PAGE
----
The musical wiles of Nuyorican jazzman Jerry Gonzalez have captivated a growing number of listeners since his obscure debut as a leader more than 15 years ago (Ya Yo Me Cure, on Sunnyside and now on CD). Like Dizzy Gillespie, a mentor and onetime employer, Gonzalez plays both trumpet and congas; and if he (like almost every other trumpeter) stands in the shadow of Dizzy's horn, well, Gillespie could have taken a few percussion lessons from Gonzalez. (Gonzalez also has an especially fluent flugelhorn style, and when he mutes his horn, he can pay uncanny homage to Miles Davis.) And Gonzalez doesn't stop at the intersection of bop and Latin rhythms that Gillespie pioneered: his later arrangements have pushed toward a fuller integration of the two while incorporating songs by Antonio Carlos Jobim and Wayne Shorter, McCoy Tyner and Thelonious Monk. These days, he almost always performs in command of his Fort Apache Band, the bristling sextet that epitomizes his stated desire to combine those idioms without compromising either one. But for Thanksgiving weekend Gonzalez leaves the Apaches home; in Chicago he'll headline a series of events sponsored by the Jazz Institute of Chicago under the title "Clave," celebrating "the roots of Latin rhythm." Friday he joins the Ensemble Kalinda Chicago--the Afro-Caribbean chamber group based at the Center for Black Music Research at Columbia College--in a program that will present and explain the variations on clave found in Afro-Caribbean music, including that of Puerto Rico, the Dominican Republic, and of course Cuba. Saturday finds Gonzalez in the more casual setting of a Latin jazz dance party, where he will add his talents to the local Mambo Express, led by Victor Parra (and presumably inspire the band to heretofore unattained heights). Friday, 8 PM, Museum of Contemporary Art, 220 E. Chicago; 312-427-1676 or 312-397-4010. Saturday, 8:30 PM, Bop Shop, 1807 W. Division; 773-235-3232.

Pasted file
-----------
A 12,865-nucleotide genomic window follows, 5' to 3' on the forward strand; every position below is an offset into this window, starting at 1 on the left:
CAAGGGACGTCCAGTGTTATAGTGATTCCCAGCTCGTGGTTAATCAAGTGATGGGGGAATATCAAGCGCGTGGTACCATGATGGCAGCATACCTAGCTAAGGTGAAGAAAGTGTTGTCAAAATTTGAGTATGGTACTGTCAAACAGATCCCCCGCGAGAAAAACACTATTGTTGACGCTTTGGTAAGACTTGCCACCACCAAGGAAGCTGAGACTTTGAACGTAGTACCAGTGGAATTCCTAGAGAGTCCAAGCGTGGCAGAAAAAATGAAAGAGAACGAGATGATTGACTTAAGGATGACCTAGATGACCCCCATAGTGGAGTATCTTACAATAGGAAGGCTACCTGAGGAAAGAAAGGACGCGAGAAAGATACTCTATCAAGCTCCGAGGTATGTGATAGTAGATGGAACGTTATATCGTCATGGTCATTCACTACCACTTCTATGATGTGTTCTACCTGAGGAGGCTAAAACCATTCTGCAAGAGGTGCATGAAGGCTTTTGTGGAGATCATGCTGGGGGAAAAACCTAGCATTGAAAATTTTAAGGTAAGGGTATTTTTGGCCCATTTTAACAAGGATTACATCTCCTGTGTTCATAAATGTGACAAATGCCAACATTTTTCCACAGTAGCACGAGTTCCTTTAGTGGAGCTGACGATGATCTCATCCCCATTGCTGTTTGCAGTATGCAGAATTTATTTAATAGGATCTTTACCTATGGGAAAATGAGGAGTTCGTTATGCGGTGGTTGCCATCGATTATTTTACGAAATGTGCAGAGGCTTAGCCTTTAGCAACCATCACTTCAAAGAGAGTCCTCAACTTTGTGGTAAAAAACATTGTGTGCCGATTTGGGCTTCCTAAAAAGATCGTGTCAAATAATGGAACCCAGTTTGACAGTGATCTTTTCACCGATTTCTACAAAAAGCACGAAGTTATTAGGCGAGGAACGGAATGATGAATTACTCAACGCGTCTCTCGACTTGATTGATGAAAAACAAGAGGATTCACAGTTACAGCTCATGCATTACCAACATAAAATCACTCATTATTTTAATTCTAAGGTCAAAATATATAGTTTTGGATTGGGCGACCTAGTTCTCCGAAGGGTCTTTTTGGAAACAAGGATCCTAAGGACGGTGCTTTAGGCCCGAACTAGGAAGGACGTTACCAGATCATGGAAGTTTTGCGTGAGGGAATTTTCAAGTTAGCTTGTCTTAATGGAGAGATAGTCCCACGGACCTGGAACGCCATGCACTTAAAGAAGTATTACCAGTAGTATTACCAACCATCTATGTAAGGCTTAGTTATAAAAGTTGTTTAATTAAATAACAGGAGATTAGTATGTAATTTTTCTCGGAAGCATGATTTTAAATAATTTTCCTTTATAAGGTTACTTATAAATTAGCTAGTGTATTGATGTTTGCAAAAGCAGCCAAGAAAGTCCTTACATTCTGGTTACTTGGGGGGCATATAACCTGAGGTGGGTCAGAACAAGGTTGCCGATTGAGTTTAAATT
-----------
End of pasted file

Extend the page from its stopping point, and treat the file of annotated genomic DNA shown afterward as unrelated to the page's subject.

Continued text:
Art accompanying story in printed newspaper (not available in this archive): Jerry Gonzalez photo by John Abbott.